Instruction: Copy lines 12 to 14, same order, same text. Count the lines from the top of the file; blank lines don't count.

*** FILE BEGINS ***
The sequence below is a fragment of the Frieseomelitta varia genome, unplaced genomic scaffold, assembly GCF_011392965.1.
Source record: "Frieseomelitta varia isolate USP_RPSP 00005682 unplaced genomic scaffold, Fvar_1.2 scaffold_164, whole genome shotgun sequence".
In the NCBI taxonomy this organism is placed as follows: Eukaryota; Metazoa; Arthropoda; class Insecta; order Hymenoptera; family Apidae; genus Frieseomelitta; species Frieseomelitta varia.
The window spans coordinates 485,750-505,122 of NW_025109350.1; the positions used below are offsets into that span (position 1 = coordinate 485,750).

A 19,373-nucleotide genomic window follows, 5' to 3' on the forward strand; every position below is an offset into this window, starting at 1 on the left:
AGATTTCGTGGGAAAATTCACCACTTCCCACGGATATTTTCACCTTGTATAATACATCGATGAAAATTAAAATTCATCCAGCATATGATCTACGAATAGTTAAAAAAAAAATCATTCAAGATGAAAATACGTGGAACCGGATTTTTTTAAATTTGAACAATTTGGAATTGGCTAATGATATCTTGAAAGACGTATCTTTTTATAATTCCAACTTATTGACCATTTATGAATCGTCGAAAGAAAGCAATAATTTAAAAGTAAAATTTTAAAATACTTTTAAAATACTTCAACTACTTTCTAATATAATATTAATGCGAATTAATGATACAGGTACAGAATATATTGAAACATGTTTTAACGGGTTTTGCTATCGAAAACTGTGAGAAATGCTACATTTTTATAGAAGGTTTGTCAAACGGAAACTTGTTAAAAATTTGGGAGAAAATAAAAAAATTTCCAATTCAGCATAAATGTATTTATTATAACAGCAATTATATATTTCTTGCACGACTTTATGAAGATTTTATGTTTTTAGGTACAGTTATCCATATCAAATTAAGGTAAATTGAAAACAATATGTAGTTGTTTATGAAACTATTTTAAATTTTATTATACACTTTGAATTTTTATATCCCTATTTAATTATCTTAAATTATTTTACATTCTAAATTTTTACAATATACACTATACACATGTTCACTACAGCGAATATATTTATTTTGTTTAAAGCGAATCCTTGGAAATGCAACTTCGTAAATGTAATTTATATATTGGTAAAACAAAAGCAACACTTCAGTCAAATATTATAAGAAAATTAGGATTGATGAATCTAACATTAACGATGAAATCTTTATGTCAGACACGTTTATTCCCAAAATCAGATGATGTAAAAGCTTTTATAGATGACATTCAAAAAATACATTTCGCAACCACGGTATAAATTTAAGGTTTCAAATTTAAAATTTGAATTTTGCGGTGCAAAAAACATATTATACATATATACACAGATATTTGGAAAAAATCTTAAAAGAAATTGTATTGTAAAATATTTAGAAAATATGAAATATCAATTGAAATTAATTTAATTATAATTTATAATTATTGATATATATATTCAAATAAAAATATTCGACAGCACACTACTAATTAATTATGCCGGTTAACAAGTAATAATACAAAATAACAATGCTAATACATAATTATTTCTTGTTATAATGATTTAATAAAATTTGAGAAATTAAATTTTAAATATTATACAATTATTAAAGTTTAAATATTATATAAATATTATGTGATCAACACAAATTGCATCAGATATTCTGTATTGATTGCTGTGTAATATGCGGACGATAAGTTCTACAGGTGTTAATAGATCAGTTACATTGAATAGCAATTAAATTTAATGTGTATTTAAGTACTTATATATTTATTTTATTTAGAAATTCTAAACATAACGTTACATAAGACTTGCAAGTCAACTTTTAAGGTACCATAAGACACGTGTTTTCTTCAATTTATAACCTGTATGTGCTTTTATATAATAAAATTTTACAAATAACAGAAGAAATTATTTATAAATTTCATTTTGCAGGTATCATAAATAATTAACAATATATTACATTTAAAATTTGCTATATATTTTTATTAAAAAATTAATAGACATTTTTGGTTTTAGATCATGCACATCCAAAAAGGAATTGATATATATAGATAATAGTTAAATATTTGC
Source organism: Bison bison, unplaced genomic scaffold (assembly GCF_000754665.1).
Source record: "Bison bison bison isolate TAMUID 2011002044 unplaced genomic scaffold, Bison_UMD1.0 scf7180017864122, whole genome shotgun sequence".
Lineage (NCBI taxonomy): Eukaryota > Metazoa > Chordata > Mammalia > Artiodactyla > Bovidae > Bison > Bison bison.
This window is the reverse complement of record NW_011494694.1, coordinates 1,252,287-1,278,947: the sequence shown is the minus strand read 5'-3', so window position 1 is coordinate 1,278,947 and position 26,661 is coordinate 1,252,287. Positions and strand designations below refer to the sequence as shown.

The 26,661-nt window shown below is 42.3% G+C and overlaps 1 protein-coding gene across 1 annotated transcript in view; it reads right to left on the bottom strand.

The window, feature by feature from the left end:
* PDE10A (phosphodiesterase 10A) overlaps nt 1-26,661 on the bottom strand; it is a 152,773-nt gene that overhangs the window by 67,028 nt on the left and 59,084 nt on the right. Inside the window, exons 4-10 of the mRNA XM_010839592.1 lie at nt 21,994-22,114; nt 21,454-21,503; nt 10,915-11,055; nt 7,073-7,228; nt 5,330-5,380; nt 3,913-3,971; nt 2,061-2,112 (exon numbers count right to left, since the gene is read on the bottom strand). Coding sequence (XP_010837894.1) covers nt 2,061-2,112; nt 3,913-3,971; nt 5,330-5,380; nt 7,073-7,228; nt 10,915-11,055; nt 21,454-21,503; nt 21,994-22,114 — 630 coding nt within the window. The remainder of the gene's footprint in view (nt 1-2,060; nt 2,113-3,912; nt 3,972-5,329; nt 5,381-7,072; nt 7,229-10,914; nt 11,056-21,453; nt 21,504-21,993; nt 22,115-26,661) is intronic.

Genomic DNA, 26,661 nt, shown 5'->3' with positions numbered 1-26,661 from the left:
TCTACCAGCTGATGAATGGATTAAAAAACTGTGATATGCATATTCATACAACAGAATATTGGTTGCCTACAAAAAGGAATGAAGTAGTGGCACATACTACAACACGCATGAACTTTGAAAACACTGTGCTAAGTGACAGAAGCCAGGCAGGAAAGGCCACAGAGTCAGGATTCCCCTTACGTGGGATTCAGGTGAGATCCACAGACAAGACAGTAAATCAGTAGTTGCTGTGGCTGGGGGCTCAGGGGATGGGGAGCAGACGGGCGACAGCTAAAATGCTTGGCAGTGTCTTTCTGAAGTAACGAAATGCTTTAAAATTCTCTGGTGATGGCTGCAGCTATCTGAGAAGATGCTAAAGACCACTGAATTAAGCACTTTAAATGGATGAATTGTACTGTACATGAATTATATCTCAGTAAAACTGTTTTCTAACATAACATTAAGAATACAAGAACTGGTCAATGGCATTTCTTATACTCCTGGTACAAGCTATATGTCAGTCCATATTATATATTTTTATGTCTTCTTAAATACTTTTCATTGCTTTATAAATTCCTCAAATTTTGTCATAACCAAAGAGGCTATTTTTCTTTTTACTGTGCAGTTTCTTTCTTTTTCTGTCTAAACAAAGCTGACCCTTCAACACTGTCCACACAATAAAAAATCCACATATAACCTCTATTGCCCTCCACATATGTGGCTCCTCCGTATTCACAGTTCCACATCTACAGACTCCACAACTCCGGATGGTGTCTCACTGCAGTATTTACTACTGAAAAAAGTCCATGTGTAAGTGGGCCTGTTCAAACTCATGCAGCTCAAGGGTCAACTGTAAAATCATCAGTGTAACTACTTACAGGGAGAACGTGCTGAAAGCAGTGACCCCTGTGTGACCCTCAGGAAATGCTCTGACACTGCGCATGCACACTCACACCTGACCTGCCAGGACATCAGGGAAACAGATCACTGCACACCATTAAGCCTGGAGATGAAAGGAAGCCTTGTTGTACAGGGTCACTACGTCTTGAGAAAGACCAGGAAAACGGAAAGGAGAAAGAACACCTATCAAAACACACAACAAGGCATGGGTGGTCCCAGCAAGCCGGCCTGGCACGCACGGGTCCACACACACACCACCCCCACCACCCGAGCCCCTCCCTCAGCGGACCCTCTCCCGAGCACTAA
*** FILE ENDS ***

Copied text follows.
The window, feature by feature from the left end:
* PDE10A (phosphodiesterase 10A) overlaps nt 1-26,661 on the bottom strand; it is a 152,773-nt gene that overhangs the window by 67,028 nt on the left and 59,084 nt on the right. Inside the window, exons 4-10 of the mRNA XM_010839592.1 lie at nt 21,994-22,114; nt 21,454-21,503; nt 10,915-11,055; nt 7,073-7,228; nt 5,330-5,380; nt 3,913-3,971; nt 2,061-2,112 (exon numbers count right to left, since the gene is read on the bottom strand). Coding sequence (XP_010837894.1) covers nt 2,061-2,112; nt 3,913-3,971; nt 5,330-5,380; nt 7,073-7,228; nt 10,915-11,055; nt 21,454-21,503; nt 21,994-22,114 — 630 coding nt within the window. The remainder of the gene's footprint in view (nt 1-2,060; nt 2,113-3,912; nt 3,972-5,329; nt 5,381-7,072; nt 7,229-10,914; nt 11,056-21,453; nt 21,504-21,993; nt 22,115-26,661) is intronic.

Genomic DNA, 26,661 nt, shown 5'->3' with positions numbered 1-26,661 from the left: